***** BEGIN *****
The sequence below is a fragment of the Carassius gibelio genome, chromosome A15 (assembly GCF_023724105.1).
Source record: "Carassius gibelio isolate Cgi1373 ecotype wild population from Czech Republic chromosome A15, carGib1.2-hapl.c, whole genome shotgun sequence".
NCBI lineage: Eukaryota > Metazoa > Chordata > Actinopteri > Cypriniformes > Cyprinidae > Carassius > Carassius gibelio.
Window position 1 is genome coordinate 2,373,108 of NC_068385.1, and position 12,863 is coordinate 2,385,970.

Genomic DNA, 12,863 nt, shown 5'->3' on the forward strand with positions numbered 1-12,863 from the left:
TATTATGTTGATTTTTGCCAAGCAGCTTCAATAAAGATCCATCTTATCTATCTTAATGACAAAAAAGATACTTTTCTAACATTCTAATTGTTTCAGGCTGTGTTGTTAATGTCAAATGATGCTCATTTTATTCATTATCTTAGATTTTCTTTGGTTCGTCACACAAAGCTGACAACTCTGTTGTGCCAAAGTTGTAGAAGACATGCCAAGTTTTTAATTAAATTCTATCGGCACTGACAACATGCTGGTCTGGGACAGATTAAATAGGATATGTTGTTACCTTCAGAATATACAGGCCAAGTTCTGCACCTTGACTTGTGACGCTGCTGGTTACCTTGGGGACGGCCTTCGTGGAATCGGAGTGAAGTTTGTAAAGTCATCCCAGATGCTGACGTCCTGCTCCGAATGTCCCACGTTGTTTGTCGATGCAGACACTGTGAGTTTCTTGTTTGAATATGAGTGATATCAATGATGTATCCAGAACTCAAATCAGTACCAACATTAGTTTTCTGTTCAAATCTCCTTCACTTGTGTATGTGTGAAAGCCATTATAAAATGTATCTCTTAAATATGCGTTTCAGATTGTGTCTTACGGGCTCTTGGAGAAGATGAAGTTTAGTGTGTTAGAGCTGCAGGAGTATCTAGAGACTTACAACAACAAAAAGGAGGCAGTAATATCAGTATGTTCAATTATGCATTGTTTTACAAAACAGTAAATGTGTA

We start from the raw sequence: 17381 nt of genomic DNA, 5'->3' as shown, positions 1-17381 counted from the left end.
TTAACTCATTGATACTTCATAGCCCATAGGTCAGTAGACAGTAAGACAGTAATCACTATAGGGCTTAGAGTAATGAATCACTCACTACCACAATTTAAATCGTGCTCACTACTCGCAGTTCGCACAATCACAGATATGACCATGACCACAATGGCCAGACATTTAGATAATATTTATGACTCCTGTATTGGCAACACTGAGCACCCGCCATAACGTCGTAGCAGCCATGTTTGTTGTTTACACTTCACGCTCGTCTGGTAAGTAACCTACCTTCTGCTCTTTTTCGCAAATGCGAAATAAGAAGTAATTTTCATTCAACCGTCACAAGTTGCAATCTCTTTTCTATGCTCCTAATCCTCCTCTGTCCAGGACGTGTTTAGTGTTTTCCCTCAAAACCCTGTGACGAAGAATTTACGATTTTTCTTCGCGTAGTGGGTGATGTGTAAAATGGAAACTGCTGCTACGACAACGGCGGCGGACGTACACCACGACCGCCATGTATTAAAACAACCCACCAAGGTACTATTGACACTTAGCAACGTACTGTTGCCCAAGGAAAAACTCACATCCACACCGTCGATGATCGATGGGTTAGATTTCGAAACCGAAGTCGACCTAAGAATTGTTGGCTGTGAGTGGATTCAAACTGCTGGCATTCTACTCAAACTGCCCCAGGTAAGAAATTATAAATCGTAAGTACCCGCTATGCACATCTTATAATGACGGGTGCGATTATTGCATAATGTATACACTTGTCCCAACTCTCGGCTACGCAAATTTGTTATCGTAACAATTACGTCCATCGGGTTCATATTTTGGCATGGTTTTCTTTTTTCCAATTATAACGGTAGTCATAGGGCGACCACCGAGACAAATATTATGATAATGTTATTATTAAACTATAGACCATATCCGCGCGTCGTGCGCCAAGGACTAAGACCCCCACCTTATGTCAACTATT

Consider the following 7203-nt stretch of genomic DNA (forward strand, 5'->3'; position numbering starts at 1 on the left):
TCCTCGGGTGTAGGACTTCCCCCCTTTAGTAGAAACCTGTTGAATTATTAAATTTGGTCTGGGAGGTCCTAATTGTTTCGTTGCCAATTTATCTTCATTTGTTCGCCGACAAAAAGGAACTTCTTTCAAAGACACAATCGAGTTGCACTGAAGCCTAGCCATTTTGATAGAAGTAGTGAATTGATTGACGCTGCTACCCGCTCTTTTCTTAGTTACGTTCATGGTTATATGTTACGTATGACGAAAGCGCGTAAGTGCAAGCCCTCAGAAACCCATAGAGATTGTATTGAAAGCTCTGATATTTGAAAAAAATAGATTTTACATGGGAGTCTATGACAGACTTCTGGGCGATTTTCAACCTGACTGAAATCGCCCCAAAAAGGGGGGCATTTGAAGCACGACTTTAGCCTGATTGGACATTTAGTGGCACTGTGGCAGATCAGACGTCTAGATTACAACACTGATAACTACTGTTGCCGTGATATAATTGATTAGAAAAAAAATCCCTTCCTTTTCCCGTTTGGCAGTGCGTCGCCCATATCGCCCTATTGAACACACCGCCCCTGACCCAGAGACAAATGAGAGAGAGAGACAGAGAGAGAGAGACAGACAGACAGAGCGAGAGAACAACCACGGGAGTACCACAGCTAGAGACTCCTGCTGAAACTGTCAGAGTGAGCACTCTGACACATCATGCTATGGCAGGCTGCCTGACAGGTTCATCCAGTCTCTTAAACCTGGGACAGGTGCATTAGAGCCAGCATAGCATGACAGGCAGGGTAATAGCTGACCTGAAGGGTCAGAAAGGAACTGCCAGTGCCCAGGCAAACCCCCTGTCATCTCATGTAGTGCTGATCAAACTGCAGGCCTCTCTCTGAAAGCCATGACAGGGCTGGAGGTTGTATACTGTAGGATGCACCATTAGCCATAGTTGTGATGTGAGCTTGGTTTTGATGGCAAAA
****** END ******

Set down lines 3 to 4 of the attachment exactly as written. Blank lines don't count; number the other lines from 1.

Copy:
NCBI lineage: Eukaryota > Metazoa > Chordata > Actinopteri > Cypriniformes > Cyprinidae > Carassius > Carassius gibelio.
Window position 1 is genome coordinate 2,373,108 of NC_068385.1, and position 12,863 is coordinate 2,385,970.